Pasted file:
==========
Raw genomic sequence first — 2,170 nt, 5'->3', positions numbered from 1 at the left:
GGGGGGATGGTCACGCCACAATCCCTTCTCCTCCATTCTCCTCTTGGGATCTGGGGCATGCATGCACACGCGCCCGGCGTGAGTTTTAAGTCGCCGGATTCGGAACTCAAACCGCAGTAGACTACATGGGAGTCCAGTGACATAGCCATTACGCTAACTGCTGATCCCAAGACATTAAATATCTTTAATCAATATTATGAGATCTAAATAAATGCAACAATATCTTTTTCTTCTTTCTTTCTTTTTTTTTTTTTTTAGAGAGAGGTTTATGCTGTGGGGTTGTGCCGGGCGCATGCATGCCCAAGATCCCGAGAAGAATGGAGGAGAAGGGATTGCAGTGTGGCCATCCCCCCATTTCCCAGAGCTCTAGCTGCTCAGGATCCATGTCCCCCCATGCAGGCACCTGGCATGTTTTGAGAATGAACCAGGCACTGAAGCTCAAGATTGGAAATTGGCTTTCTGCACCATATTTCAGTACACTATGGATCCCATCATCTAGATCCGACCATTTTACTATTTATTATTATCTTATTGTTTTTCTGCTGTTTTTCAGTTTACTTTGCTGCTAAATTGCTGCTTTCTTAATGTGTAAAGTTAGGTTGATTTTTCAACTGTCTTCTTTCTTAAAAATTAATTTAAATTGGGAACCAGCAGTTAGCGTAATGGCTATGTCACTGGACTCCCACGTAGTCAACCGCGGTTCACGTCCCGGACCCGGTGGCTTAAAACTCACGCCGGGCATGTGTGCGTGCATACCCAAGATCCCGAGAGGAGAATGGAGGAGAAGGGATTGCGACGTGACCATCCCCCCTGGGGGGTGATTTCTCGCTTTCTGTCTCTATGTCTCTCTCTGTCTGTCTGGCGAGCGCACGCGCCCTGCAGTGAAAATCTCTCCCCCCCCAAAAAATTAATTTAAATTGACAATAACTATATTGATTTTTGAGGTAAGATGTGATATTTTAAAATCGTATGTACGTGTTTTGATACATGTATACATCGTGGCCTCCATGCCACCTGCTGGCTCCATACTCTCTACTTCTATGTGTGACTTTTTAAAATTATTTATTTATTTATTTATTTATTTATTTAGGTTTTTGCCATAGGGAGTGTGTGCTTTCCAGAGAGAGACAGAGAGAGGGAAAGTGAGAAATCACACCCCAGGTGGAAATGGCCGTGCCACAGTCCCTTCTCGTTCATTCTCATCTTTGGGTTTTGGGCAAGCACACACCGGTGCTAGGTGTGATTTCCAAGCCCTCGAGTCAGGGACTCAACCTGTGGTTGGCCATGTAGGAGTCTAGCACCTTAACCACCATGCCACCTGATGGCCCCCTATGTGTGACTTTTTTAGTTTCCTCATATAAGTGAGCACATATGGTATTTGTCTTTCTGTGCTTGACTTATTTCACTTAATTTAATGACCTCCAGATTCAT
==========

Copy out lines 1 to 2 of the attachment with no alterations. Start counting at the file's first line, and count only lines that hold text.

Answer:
Raw genomic sequence first — 2,170 nt, 5'->3', positions numbered from 1 at the left:
GGGGGGATGGTCACGCCACAATCCCTTCTCCTCCATTCTCCTCTTGGGATCTGGGGCATGCATGCACACGCGCCCGGCGTGAGTTTTAAGTCGCCGGATTCGGAACTCAAACCGCAGTAGACTACATGGGAGTCCAGTGACATAGCCATTACGCTAACTGCTGATCCCAAGACATTAAATATCTTTAATCAATATTATGAGATCTAAATAAATGCAACAATATCTTTTTCTTCTTTCTTTCTTTTTTTTTTTTTTTAGAGAGAGGTTTATGCTGTGGGGTTGTGCCGGGCGCATGCATGCCCAAGATCCCGAGAAGAATGGAGGAGAAGGGATTGCAGTGTGGCCATCCCCCCATTTCCCAGAGCTCTAGCTGCTCAGGATCCATGTCCCCCCATGCAGGCACCTGGCATGTTTTGAGAATGAACCAGGCACTGAAGCTCAAGATTGGAAATTGGCTTTCTGCACCATATTTCAGTACACTATGGATCCCATCATCTAGATCCGACCATTTTACTATTTATTATTATCTTATTGTTTTTCTGCTGTTTTTCAGTTTACTTTGCTGCTAAATTGCTGCTTTCTTAATGTGTAAAGTTAGGTTGATTTTTCAACTGTCTTCTTTCTTAAAAATTAATTTAAATTGGGAACCAGCAGTTAGCGTAATGGCTATGTCACTGGACTCCCACGTAGTCAACCGCGGTTCACGTCCCGGACCCGGTGGCTTAAAACTCACGCCGGGCATGTGTGCGTGCATACCCAAGATCCCGAGAGGAGAATGGAGGAGAAGGGATTGCGACGTGACCATCCCCCCTGGGGGGTGATTTCTCGCTTTCTGTCTCTATGTCTCTCTCTGTCTGTCTGGCGAGCGCACGCGCCCTGCAGTGAAAATCTCTCCCCCCCCAAAAAATTAATTTAAATTGACAATAACTATATTGATTTTTGAGGTAAGATGTGATATTTTAAAATCGTATGTACGTGTTTTGATACATGTATACATCGTGGCCTCCATGCCACCTGCTGGCTCCATACTCTCTACTTCTATGTGTGACTTTTTAAAATTATTTATTTATTTATTTATTTATTTATTTAGGTTTTTGCCATAGGGAGTGTGTGCTTTCCAGAGAGAGACAGAGAGAGGGAAAGTGAGAAATCACACCCCAGGTGGAAATGGCCGTGCCACAGTCCCTTCTCGTTCATTCTCATCTTTGGGTTTTGGGCAAGCACACACCGGTGCTAGGTGTGATTTCCAAGCCCTCGAGTCAGGGACTCAACCTGTGGTTGGCCATGTAGGAGTCTAGCACCTTAACCACCATGCCACCTGATGGCCCCCTATGTGTGACTTTTTTAGTTTCCTCATATAAGTGAGCACATATGGTATTTGTCTTTCTGTGCTTGACTTATTTCACTTAATTTAATGACCTCCAGATTCAT